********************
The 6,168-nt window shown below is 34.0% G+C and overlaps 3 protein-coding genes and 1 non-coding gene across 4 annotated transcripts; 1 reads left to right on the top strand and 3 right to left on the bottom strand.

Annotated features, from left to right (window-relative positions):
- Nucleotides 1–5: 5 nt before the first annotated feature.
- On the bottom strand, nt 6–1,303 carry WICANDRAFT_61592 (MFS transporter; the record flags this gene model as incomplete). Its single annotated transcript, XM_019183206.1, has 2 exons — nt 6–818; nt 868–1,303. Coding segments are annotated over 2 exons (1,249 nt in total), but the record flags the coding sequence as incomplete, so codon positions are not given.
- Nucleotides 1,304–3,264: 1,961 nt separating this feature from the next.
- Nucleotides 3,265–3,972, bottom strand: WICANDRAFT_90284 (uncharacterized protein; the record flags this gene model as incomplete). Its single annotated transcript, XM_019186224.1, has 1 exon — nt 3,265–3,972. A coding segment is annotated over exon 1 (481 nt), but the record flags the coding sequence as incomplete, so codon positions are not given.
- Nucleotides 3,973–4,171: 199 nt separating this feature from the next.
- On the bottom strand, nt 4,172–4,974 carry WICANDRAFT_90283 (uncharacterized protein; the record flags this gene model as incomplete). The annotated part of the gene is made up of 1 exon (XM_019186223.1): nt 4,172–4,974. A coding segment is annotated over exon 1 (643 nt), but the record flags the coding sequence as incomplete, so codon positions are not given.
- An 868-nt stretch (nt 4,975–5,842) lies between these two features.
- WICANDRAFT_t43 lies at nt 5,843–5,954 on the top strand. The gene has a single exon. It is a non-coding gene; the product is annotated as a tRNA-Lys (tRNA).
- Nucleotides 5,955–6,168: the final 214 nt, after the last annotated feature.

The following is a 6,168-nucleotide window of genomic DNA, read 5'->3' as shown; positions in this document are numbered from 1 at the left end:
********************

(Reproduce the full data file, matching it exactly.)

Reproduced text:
The 6,168-nt window shown below is 34.0% G+C and overlaps 3 protein-coding genes and 1 non-coding gene across 4 annotated transcripts; 1 reads left to right on the top strand and 3 right to left on the bottom strand.

Annotated features, from left to right (window-relative positions):
- Nucleotides 1–5: 5 nt before the first annotated feature.
- On the bottom strand, nt 6–1,303 carry WICANDRAFT_61592 (MFS transporter; the record flags this gene model as incomplete). Its single annotated transcript, XM_019183206.1, has 2 exons — nt 6–818; nt 868–1,303. Coding segments are annotated over 2 exons (1,249 nt in total), but the record flags the coding sequence as incomplete, so codon positions are not given.
- Nucleotides 1,304–3,264: 1,961 nt separating this feature from the next.
- Nucleotides 3,265–3,972, bottom strand: WICANDRAFT_90284 (uncharacterized protein; the record flags this gene model as incomplete). Its single annotated transcript, XM_019186224.1, has 1 exon — nt 3,265–3,972. A coding segment is annotated over exon 1 (481 nt), but the record flags the coding sequence as incomplete, so codon positions are not given.
- Nucleotides 3,973–4,171: 199 nt separating this feature from the next.
- On the bottom strand, nt 4,172–4,974 carry WICANDRAFT_90283 (uncharacterized protein; the record flags this gene model as incomplete). The annotated part of the gene is made up of 1 exon (XM_019186223.1): nt 4,172–4,974. A coding segment is annotated over exon 1 (643 nt), but the record flags the coding sequence as incomplete, so codon positions are not given.
- An 868-nt stretch (nt 4,975–5,842) lies between these two features.
- WICANDRAFT_t43 lies at nt 5,843–5,954 on the top strand. The gene has a single exon. It is a non-coding gene; the product is annotated as a tRNA-Lys (tRNA).
- Nucleotides 5,955–6,168: the final 214 nt, after the last annotated feature.

The following is a 6,168-nucleotide window of genomic DNA, read 5'->3' as shown; positions in this document are numbered from 1 at the left end: